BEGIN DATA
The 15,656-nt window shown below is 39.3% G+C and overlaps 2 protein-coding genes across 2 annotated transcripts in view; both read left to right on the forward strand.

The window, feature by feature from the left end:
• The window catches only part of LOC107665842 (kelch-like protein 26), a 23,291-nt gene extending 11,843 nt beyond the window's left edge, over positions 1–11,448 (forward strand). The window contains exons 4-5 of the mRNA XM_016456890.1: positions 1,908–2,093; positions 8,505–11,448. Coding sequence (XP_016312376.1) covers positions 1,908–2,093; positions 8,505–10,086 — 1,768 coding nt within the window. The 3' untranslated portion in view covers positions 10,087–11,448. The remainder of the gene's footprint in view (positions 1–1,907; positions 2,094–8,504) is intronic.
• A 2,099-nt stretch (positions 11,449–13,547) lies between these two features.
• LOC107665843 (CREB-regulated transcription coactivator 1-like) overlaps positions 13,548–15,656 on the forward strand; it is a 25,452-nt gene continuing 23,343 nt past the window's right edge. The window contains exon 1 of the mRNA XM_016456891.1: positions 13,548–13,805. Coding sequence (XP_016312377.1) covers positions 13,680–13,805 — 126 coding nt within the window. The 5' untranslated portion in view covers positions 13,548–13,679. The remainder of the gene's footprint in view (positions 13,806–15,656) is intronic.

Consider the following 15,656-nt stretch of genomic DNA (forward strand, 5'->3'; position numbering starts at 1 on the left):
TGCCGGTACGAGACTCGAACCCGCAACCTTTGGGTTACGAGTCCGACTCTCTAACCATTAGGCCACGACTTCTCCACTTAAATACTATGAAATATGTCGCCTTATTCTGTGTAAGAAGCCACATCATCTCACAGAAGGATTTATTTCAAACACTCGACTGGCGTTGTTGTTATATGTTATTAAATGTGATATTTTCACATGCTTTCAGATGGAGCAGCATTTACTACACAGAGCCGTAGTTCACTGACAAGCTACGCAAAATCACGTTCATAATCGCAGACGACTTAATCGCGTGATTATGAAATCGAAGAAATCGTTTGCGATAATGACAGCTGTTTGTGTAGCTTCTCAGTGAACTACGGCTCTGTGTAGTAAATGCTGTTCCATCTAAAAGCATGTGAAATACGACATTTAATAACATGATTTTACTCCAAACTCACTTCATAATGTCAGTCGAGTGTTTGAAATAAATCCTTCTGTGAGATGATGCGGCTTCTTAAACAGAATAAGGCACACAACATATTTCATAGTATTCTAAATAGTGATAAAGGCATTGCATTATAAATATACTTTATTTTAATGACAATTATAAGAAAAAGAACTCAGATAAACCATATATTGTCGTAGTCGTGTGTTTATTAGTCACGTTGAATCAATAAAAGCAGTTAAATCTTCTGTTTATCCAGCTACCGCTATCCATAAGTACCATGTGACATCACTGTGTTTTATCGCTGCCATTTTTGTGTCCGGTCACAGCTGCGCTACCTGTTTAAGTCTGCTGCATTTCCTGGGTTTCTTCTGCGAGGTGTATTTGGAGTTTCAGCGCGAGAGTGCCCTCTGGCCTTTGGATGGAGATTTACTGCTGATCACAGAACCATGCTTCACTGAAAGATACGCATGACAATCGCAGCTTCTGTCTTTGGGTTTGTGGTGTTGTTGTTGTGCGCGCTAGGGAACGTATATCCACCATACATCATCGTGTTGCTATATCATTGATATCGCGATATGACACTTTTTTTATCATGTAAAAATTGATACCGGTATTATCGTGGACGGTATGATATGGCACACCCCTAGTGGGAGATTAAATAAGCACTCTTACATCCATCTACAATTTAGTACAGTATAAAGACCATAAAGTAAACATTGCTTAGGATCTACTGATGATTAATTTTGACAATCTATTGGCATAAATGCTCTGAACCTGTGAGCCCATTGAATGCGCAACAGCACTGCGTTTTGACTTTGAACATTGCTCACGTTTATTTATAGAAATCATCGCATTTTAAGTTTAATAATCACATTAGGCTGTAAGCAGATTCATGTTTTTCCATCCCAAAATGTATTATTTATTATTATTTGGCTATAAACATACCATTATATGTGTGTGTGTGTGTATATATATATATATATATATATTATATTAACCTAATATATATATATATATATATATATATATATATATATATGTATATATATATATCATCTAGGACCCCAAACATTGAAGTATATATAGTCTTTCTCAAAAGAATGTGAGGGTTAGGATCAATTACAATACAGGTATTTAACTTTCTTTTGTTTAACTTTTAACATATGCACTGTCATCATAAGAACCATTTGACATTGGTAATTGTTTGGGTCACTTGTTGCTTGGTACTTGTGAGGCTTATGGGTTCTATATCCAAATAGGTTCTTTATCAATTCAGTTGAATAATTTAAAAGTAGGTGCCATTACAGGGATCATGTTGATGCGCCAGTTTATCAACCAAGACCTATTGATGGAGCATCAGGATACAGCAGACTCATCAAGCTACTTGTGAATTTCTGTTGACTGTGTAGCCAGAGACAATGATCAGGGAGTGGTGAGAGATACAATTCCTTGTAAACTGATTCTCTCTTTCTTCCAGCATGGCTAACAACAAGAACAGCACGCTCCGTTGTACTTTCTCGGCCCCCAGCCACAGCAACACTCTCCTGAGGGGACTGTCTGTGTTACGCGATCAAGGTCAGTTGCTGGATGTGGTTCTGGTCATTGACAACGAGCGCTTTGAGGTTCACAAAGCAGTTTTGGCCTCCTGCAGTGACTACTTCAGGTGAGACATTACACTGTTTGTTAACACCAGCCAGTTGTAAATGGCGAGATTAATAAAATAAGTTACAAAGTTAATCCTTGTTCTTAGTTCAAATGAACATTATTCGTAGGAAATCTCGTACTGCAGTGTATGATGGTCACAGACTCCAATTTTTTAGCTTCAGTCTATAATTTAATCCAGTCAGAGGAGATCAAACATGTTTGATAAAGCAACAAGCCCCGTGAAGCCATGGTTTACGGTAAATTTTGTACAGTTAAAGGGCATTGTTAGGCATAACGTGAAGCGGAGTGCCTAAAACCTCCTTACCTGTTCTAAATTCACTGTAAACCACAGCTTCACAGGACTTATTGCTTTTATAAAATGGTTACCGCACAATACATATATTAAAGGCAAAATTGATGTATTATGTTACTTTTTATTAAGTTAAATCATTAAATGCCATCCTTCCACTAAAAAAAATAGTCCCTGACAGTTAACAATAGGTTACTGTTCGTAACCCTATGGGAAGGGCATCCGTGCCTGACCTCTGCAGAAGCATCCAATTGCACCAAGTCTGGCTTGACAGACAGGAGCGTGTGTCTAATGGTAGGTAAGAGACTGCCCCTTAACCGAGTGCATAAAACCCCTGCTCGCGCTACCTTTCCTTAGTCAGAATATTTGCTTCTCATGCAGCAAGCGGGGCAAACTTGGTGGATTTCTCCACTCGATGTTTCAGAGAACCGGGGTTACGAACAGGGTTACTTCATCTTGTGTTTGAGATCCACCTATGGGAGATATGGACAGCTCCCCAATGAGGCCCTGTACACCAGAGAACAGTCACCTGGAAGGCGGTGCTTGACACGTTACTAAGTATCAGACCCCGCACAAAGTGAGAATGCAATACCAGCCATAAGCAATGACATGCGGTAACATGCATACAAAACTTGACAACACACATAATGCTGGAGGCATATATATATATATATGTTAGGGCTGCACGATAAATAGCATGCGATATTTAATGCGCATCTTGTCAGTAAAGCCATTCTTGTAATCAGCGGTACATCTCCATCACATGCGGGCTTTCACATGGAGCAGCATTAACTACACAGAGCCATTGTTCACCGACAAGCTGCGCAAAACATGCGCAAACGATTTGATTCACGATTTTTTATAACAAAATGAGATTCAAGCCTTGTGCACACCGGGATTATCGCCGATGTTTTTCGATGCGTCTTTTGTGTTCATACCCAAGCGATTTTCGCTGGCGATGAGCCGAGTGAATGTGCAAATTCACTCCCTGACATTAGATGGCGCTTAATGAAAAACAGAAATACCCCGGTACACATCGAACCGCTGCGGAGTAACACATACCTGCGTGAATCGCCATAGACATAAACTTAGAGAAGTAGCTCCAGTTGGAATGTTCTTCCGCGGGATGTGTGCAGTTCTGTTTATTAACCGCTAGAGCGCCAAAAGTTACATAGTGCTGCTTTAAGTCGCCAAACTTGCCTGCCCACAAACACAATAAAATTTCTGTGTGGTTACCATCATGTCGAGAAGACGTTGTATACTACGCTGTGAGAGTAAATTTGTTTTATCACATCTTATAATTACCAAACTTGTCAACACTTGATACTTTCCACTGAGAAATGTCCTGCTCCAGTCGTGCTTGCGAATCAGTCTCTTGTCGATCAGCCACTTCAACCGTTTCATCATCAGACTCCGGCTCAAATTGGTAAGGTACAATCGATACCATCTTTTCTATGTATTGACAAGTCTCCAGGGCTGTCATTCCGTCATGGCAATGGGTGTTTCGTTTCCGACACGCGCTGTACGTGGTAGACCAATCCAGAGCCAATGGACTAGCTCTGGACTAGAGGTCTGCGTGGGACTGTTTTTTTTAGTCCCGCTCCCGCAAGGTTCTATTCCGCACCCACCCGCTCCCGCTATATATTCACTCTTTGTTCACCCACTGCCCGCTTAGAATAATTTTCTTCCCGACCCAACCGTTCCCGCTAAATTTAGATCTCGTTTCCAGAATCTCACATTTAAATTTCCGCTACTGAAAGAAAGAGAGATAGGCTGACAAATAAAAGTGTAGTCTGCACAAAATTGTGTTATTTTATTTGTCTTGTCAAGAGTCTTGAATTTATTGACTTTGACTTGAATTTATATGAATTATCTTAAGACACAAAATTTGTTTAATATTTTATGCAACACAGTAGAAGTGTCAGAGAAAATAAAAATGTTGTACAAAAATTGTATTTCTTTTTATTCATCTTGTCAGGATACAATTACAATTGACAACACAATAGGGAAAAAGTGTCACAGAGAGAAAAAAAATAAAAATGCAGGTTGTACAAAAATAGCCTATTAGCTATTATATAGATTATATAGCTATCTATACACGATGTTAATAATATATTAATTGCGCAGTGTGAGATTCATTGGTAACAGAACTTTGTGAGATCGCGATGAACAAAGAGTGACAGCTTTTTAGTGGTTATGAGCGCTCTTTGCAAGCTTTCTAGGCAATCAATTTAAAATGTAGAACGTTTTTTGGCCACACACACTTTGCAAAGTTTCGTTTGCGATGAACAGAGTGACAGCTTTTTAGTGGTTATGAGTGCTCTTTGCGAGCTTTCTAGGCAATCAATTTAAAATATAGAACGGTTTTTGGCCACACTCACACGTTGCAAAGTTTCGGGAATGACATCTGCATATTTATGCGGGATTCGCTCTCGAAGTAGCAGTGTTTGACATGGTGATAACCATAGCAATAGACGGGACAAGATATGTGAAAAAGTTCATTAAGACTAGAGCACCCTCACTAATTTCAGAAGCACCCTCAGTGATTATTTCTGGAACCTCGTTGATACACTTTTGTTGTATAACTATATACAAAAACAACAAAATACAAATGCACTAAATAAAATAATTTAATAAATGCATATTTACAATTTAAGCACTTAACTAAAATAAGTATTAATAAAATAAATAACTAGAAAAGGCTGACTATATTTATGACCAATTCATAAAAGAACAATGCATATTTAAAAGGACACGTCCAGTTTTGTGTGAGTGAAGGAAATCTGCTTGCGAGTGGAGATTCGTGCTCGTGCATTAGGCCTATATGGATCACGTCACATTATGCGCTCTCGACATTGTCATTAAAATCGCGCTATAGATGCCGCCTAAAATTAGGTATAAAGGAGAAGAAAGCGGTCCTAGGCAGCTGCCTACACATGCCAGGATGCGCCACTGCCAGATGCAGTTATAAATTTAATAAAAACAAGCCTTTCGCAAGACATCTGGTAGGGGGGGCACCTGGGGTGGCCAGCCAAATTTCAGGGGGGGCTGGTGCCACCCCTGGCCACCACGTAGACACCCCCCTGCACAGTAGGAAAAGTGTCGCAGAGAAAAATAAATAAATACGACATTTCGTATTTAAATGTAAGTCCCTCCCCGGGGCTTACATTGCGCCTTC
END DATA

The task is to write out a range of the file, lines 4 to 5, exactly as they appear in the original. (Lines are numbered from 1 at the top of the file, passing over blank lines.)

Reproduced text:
• A 2,099-nt stretch (positions 11,449–13,547) lies between these two features.
• LOC107665843 (CREB-regulated transcription coactivator 1-like) overlaps positions 13,548–15,656 on the forward strand; it is a 25,452-nt gene continuing 23,343 nt past the window's right edge. The window contains exon 1 of the mRNA XM_016456891.1: positions 13,548–13,805. Coding sequence (XP_016312377.1) covers positions 13,680–13,805 — 126 coding nt within the window. The 5' untranslated portion in view covers positions 13,548–13,679. The remainder of the gene's footprint in view (positions 13,806–15,656) is intronic.